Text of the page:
I received a letter from Keith Shank, who is with the IDNR’s Impact Assessment Section of the Division of Ecosystems & Environment. He wrote, “Regarding your recent column on the ethics of shooting bears, the current situation is not exactly as described.”
I am always glad to set the record straight if I have made a mistake, or in this case, have misinterpreted something.
Shank pointed out that although Senate Bill 3049 was sent to the Governor on June 27, it has not yet been signed and so is not yet the “law of the land.” Bill 3049 is the new law that amends the wildlife code to include mountain lions, black bears and wolves. The governor has 60 days to sign the bill for it to become law Jan. 1.
Shank explained that by adding these species to the wildlife code, it empowers the IDNR to issue administrative rules addressing the taking of these species. The IDNR cannot issue these rules until after the governor signs the bill, thus, IDNR has not issued any new rules concerning these species.
Shank wrote, “Press releases surrounding this bill have universally proclaimed that the intent of the bill was to 'protect' these animals. The initial bill simply added the species to the code so that they would be subject to IDNR jurisdiction and management. However, the bill was amended. The enacted version states it shall not be unlawful for any land owner, tenant or their 'designated agent' to take a mountain lion, black bear or wolf if they perceive the animal poses a potential imminent threat to persons, livestock or structures.”
Shank wrote that the bill also allows a land owner or tenant to seek a “nuisance animal” permit from the IDNR even when the animal is not posing a potential imminent threat. He wrote, “Unaccountably, nobody seems to have noticed this, and the bill received unanimous votes in both House and Senate.”
Shank explained, “As you correctly note, at this time, there is no law against anyone killing two of these three animals (that have been sighted in Illinois). It has been some time since the last bear sighting, and one wonders whether that animal has been killed. However, given the language of the bill as enacted, after January 1 a bear could be legally shot for raiding a bird feeder, leaning on a garage door or simply setting foot on someone’s property. And, since hunters must have the landowner’s permission to hunt their land, that might be enough to consider any hunter the land owner’s 'designated agent.' Since all lands are owned by someone, and since any living animal may be perceived as posing a potential threat, the bill as enacted is nearly a shoot-on-sight authorization. That’s some 'protection.'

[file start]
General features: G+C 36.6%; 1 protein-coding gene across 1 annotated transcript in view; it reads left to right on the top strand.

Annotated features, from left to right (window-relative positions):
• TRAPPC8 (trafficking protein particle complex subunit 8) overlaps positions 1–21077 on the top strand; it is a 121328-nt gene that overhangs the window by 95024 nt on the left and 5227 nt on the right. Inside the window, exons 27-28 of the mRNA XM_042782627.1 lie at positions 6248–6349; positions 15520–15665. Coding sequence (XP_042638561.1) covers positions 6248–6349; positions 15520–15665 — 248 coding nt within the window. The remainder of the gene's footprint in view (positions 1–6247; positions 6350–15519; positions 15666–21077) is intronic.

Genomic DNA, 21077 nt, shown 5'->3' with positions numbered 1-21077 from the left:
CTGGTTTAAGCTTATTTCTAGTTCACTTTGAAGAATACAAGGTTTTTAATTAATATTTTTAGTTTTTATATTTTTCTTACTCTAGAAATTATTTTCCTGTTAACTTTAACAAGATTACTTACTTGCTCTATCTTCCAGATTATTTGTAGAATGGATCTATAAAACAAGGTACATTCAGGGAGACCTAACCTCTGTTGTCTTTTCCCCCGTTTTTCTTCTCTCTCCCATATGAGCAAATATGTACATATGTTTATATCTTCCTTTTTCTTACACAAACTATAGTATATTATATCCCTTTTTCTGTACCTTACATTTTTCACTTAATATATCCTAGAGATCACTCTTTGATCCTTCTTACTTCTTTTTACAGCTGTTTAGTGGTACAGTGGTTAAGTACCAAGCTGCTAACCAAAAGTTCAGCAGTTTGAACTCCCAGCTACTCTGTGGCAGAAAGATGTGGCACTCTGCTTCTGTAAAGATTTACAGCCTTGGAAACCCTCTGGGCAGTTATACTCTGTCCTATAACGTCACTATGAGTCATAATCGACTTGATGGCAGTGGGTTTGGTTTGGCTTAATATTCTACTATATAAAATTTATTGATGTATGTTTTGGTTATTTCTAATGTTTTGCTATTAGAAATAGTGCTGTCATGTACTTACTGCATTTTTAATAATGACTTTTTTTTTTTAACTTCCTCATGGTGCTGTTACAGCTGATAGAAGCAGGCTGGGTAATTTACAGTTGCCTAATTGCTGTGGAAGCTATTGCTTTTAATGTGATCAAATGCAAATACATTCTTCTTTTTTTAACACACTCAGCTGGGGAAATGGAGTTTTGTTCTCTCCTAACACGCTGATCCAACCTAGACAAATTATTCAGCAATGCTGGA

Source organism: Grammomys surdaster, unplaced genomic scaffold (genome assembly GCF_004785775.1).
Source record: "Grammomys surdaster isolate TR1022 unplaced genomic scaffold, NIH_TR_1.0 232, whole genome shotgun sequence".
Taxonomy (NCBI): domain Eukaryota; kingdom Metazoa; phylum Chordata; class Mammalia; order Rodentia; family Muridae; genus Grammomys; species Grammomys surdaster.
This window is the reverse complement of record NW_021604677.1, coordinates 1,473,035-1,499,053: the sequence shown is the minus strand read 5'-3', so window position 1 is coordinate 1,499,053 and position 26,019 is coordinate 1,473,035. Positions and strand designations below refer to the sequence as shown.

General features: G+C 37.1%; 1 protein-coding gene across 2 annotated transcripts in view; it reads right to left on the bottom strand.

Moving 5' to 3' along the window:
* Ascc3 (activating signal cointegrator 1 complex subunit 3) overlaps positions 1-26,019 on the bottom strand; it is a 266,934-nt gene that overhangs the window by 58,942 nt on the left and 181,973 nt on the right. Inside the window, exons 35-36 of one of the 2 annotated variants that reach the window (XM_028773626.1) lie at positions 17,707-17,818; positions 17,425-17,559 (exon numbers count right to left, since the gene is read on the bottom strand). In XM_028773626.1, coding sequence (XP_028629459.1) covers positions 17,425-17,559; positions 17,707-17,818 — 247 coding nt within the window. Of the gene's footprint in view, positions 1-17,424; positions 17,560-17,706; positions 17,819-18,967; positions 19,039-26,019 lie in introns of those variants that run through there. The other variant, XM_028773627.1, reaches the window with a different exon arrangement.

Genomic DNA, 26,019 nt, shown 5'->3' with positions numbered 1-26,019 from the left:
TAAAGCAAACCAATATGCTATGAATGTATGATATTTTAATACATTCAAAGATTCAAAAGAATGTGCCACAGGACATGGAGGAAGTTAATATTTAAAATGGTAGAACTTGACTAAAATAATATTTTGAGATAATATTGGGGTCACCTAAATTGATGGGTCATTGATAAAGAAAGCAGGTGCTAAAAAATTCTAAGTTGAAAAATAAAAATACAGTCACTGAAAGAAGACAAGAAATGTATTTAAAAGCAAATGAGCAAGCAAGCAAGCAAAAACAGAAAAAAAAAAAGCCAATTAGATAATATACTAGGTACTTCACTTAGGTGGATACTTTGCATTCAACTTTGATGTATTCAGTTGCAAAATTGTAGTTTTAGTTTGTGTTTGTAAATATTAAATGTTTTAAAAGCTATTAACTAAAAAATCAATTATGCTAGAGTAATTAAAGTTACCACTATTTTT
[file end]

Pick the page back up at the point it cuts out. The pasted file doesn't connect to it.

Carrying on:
Shank went on to explain that the new law, if signed, could put endangered species laws into direct conflict with the new state regulations.
He finished by writing, “I’m just one of the troops and I have no idea how the Department plans to reconcile these competing directives. Everything is verifiable from publicly available documents. I’d just like to see some facts out there, instead of endless repetition of press releases and political talking points.”
I still pose the question to all of you readers. Who believes that a bear will be killed with a bow or gun between now and the end of the year, no matter whether Gov. Quinn signs the bill or how the bill is implemented?
Northern Illinois fishing report: Dave Kranz from Dave’s Bait, Tackle and Taxidermy in Crystal Lake reports, “I was able to fish Three Oaks Recreation area in Crystal Lake this week. I fished with Doug Becker, the inventor of the Defender jig. We started out at 5:40 a.m. and worked Yamamoto Senkos rigged wacky-style along the south shoreline. This produced five largemouth bass. We were fishing in 1 to 3 feet of water. After the sun was up and we had very little cloud cover, we went to 16 to 21 feet and caught both pike and largemouth on a three-fourths-ounce Defender jig. After drifting off an edge we saw fish marked on the fish finder in 24 to 30 feet of water. We continued to fish the jig and caught bass and pike. We ended up with ten pike from 18 to 27 inches in length and 10 largemouth, with the biggest about three pounds. Call 815-455-2040 for an updated report. To see the statewide fishing report for Illinois, please go to www.ifishillinois.org/fishing_reports/digest.php.
As of Wednesday, the Upper and Lower Fox River and the Fox Chain all were deemed to be open for boating by the Fox Waterway Agency. For up-to-the-minute water conditions on the Fox Chain and Fox River, visit foxwaterway.state.il.us/ or call 847-587-8540.
Honest John from C.J. Smith’s resort on Grass Lake sends word, “Fishermen are having great success on the Chain. Largemouth bass, bluegills and catfish are really biting in many areas. Stripers have started biting as well, but the big run is yet to come. Watch for the seagulls circling above the lake – especially Bluff Lake – the huge school of stripers will be right below.